How to tell the Difference between Future Monarch Butterflies and Future Queen Butterflies, Part II

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Queen caterpillar has three sets of "antennae."
As mentioned in a previous post, one way to tell future Queen butterflies from Monarch butterflies-to-be is to observe them in the caterpillar stage.  Queens have three sets of antennae-like protuberances, while Monarchs have two.
I say “antennae-like” because my friend and butterfly consultant, Dr. Daniel Najera, a PhD in Entomoloy from the University of Kansas, Lawrence,  informs me that the word “antennae” is not appropriate for describing all of                                                                                                     these interesting extensions.
Monarch caterpillar has two sets of "antennae"
Apparently antennae have special sensing powers while tentacles are just for show.  Part of the reason for this is to throw off predators (and I’d like to think to amuse us observers).  So technically (or should I say tentacle-ly?) only the set of protuberances on the head of the caterpillar are antennae, while the others are tentacles.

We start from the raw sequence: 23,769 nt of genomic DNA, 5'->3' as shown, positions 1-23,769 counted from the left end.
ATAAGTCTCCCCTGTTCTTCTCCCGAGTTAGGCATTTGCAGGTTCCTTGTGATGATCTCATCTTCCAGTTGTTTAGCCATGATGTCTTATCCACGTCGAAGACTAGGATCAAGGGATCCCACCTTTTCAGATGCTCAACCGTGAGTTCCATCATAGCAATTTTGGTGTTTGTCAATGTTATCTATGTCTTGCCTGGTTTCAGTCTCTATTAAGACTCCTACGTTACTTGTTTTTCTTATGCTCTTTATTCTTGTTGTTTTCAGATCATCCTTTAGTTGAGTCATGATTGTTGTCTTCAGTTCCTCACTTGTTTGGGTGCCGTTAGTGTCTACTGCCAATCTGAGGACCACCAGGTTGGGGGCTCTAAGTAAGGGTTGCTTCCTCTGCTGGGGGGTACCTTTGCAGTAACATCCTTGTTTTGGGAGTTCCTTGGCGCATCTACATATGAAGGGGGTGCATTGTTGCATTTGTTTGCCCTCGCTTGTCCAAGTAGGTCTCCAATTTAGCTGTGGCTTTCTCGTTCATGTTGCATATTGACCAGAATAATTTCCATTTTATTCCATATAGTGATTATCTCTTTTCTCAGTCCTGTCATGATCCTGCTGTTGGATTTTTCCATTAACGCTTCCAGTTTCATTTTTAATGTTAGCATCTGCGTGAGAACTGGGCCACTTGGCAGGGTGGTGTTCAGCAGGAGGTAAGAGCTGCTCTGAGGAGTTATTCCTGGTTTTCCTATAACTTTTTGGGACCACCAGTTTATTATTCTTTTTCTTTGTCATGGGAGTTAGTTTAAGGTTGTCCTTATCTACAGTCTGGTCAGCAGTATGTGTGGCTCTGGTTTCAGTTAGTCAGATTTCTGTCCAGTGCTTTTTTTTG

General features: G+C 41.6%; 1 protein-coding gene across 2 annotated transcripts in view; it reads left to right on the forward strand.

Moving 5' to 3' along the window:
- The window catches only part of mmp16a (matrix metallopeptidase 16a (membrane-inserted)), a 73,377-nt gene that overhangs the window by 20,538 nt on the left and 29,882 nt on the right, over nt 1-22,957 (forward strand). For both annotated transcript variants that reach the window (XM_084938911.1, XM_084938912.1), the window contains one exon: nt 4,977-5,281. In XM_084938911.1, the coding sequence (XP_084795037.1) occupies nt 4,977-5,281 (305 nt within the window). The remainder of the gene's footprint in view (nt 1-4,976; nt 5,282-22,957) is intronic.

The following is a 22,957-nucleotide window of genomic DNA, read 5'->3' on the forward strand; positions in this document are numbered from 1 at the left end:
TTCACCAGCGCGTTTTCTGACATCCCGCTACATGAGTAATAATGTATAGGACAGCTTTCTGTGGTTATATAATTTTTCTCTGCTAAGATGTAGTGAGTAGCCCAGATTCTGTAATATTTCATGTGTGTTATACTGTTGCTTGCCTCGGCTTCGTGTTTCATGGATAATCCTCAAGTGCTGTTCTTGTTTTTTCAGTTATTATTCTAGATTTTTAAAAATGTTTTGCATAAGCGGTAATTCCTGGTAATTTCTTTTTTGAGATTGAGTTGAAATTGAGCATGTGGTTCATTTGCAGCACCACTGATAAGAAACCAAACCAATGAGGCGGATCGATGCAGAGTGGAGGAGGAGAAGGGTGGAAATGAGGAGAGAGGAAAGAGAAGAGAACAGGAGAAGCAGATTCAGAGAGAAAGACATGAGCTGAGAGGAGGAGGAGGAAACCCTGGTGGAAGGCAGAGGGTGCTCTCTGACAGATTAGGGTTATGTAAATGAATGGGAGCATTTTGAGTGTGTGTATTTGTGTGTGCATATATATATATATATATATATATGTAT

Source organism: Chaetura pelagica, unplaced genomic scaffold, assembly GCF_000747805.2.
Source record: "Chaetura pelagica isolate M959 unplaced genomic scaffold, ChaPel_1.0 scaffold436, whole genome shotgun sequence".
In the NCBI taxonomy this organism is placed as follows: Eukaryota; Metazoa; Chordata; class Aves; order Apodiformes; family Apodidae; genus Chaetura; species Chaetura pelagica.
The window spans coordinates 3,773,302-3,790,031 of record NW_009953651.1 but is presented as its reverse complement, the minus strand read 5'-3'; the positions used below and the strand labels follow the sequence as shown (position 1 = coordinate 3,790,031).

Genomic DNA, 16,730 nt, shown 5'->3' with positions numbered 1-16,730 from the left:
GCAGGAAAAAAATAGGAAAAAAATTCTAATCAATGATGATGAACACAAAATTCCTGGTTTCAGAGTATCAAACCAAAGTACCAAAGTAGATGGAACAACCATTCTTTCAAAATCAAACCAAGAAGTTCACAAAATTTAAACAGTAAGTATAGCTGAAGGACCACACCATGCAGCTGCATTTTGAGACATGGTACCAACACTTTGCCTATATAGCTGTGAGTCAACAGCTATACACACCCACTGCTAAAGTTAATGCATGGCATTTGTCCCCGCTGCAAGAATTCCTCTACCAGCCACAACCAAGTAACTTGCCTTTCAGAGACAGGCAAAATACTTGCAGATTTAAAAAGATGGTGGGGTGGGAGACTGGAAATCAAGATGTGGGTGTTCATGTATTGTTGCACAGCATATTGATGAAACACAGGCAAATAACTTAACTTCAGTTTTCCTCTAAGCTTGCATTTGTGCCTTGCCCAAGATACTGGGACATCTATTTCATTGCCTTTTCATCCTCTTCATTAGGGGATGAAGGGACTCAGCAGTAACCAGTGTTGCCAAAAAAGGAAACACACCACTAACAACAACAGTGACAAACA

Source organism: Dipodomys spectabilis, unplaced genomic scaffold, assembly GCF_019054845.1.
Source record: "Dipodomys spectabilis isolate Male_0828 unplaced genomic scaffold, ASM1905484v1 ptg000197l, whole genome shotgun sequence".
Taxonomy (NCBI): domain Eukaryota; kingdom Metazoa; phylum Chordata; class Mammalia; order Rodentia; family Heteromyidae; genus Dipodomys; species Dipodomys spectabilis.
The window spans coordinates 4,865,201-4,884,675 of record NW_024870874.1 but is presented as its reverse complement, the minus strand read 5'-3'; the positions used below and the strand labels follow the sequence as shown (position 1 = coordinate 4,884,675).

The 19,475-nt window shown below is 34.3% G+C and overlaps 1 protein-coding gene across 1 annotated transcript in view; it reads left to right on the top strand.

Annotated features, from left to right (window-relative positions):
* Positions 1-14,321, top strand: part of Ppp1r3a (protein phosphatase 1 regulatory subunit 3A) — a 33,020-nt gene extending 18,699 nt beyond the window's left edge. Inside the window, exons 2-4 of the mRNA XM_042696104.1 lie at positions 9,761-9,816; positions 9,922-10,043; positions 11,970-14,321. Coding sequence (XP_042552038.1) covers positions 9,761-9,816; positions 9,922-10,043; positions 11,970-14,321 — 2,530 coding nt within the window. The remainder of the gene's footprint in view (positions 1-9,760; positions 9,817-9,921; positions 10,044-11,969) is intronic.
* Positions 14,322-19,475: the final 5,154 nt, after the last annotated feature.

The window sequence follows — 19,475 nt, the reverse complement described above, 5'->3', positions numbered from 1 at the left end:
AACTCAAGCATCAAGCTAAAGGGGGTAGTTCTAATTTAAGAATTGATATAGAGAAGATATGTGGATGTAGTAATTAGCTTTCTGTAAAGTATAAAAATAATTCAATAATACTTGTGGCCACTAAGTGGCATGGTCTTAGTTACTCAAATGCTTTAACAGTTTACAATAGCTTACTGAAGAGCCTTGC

Got all that?
And now, for the photos.  Queen–above. One set of antennae + two sets of tentacles = three antennae-like protuberances.
Monarch–below.  One  set of antennae + one set of tentacles = two antennae-like protuberances.
Glad we got all that straightened out.

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  1. […] How to tell the Difference between Future Monarch Butterflies and Future Queen Butterflies, Part II // This entry was posted in Monarch butterflies, Monarch butterfly caterpillars, Uncategorized, butterflies, butterfly life cycle, queen butterfly, queen caterpillar, queen chrysalis and tagged butterflies, butterfly life cycle, butterflybeat, monarch caterpillar, monarch chrysalis, queen butterfly, queen caterpillar, queen chyrsalis. Bookmark the permalink. ← Elegant Flowers, Unusual Seedpods and Host to the Sphinx Moth Make Jimsonweed a Butterfly Garden Favorite var OB_permalink='http://blog.mysanantonio.com/monikamaeckle/2011/09/monarch-butterflies-and-queen-butterflies-share-beauty-charm-and-a-gold-flecked-chrysalis-how-to-tell-the-difference/'; var OB_widgetId = 'AR_2'; var OB_Template = "mysa"; var OB_langJS = 'http://widgets.outbrain.com/lang_en.js'; if (typeof(OB_Script)!='undefined' ) { OutbrainStart(); } else { var OB_Script = true; var str = ""; document.write(str); } Monarch Butterflies and Queen Butterflies Share Beauty, Charm and a Gold-flecked Chrysalis: How to Tell the Difference Blogs Monarch butterflies get all the press as our most beloved species while the Queen, a close cousin, goes largely ignored.   Life’s not fair, even for butterfly beauties. Upon close inspection, you’ll find that Queens share the charms of their closely related Monarch sisters, including large size, bright-striped caterpillars and chrysalises that resemble a gold-dotted […] Read More […]

  2. […] butterflies get all the press as our most beloved species while […]

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